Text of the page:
Merkel seeks tough climate measures

8th March 2007, Comments 0 comments

8 March 2007, Brussels (dpa) - German Chancellor Angela Merkel on Thursday said European Union leaders should set "clear targets" for fighting global warming at a two-day summit opening in Brussels. Urging EU leaders to unite on tougher measures to fight climate change, Merkel said plans to boost the use of renewable energies across the 27-nation bloc would create more jobs. Merkel's call for a mandatory target of 20 per cent for increasing the share of renewable energy use in overall EU energy consumption

8 March 2007

Brussels (dpa) - German Chancellor Angela Merkel on Thursday said European Union leaders should set "clear targets" for fighting global warming at a two-day summit opening in Brussels.

Urging EU leaders to unite on tougher measures to fight climate change, Merkel said plans to boost the use of renewable energies across the 27-nation bloc would create more jobs.

Merkel's call for a mandatory target of 20 per cent for increasing the share of renewable energy use in overall EU energy consumption by 2020 is being backed by the European Commission and Britain.

Sweden and Denmark have also come out in favour of a "binding commitment" to combat climate change.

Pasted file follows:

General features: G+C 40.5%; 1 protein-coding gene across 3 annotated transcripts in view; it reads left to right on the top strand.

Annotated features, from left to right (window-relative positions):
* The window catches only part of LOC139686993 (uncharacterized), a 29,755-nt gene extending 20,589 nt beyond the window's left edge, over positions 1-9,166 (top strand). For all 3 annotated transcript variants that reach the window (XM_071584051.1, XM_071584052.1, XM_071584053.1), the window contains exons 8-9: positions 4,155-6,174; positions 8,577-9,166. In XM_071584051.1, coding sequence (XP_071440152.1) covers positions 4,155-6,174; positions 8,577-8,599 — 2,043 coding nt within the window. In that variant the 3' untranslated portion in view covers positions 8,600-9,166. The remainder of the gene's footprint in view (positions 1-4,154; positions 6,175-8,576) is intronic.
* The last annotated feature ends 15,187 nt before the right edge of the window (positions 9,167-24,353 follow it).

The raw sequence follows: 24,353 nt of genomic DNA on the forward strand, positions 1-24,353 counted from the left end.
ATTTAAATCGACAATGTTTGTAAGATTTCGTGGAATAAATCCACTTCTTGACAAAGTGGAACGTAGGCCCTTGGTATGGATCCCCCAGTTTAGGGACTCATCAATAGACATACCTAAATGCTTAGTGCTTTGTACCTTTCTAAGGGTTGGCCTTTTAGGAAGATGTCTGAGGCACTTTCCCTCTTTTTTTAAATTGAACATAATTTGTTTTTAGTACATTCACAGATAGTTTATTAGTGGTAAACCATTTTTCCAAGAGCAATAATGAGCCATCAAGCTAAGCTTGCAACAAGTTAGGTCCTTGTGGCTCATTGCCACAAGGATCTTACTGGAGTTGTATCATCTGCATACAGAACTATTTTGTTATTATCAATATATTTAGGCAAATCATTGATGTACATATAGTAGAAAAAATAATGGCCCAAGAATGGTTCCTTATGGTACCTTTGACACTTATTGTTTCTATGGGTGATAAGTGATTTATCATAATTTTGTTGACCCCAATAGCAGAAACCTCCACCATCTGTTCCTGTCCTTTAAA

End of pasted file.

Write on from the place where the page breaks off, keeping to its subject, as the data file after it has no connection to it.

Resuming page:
Writing in Thursday's editions of Sweden's largest morning newspaper Dagens Nyheter and Danish daily Politiken, Danish Premier Anders Fogh Rasmussen and Sweden's Fredrik Reinfeldt said the EU summit should agree to improve the EU's energy security and competitiveness.

They said setting an ambitious 20 per cent target for boosting the use of renewable energy was needed to "end the almost total dependence on fossil fuels in the transport sector."

But the renewable energy plan has run into opposition from several EU states, including France, which want equal attention for nuclear power.

EU newcomers, including Poland, also argue that poorer eastern and central European states, which still use coal-fired plants, do not have the resources to make a quick switch to renewable energies.

Merkel, however, has described combating climate change as "a global struggle" and said she wants ambitious EU action to become a good example for other countries, including the US.

At a meeting with the German chancellor and Barroso, however, EU business leaders said they opposed legally binding targets, arguing this would put Europe at a disadvantage compared to its competitors.

The European Commission - the EU's executive arm - has argued, however that legally binding rules are needed to boost investments in the renewables sector. It says its proposal could cut 780 million tonnes of CO2 emissions per year.

There is less resistance to calls for a unilateral EU cut in emissions of greenhouse gases by 20 per cent in 2020 compared to 1990 levels - although governments are still bickering over how to share out the burden of such reductions.

Under the EU plan, the bloc could opt for an even steeper 30-per- cent cut if there is a post-Kyoto international climate change deal, including the US and other major global polluters.

EU Commissioner for Energy Andris Piebalgs urged leaders not to postpone decisions on climate change. "If there is a chance, it's today or tomorrow," said Piebalgs.

DPA

Subject: German news

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